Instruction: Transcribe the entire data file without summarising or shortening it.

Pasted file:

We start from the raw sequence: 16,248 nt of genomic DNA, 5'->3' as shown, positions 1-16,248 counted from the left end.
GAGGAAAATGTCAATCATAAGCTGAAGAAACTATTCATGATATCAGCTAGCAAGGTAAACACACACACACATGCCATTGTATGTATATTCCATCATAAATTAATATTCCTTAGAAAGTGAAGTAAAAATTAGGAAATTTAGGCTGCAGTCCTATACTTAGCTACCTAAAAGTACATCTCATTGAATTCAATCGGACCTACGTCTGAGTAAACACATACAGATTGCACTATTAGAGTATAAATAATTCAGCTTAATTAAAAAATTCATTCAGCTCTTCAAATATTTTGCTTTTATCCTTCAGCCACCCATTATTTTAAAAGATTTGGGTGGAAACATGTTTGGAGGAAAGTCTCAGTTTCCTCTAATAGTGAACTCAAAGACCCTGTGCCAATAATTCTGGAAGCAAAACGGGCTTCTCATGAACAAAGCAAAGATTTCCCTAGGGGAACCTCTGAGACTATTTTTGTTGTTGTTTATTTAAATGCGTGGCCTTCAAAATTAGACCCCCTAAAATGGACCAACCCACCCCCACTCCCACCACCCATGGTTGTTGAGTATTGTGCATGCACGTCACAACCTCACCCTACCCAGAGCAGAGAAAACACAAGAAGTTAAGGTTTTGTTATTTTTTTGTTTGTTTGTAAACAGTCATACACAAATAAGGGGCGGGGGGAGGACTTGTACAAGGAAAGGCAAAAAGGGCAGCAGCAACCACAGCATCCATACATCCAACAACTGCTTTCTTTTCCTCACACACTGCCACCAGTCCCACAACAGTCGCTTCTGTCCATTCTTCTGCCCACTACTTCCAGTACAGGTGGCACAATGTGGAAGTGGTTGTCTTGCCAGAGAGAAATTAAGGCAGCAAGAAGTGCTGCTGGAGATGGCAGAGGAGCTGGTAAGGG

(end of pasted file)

We start from the raw sequence: 16,248 nt of genomic DNA, 5'->3' as shown, positions 1-16,248 counted from the left end.
GAGGAAAATGTCAATCATAAGCTGAAGAAACTATTCATGATATCAGCTAGCAAGGTAAACACACACACACATGCCATTGTATGTATATTCCATCATAAATTAATATTCCTTAGAAAGTGAAGTAAAAATTAGGAAATTTAGGCTGCAGTCCTATACTTAGCTACCTAAAAGTACATCTCATTGAATTCAATCGGACCTACGTCTGAGTAAACACATACAGATTGCACTATTAGAGTATAAATAATTCAGCTTAATTAAAAAATTCATTCAGCTCTTCAAATATTTTGCTTTTATCCTTCAGCCACCCATTATTTTAAAAGATTTGGGTGGAAACATGTTTGGAGGAAAGTCTCAGTTTCCTCTAATAGTGAACTCAAAGACCCTGTGCCAATAATTCTGGAAGCAAAACGGGCTTCTCATGAACAAAGCAAAGATTTCCCTAGGGGAACCTCTGAGACTATTTTTGTTGTTGTTTATTTAAATGCGTGGCCTTCAAAATTAGACCCCCTAAAATGGACCAACCCACCCCCACTCCCACCACCCATGGTTGTTGAGTATTGTGCATGCACGTCACAACCTCACCCTACCCAGAGCAGAGAAAACACAAGAAGTTAAGGTTTTGTTATTTTTTTGTTTGTTTGTAAACAGTCATACACAAATAAGGGGCGGGGGGAGGACTTGTACAAGGAAAGGCAAAAAGGGCAGCAGCAACCACAGCATCCATACATCCAACAACTGCTTTCTTTTCCTCACACACTGCCACCAGTCCCACAACAGTCGCTTCTGTCCATTCTTCTGCCCACTACTTCCAGTACAGGTGGCACAATGTGGAAGTGGTTGTCTTGCCAGAGAGAAATTAAGGCAGCAAGAAGTGCTGCTGGAGATGGCAGAGGAGCTGGTAAGGG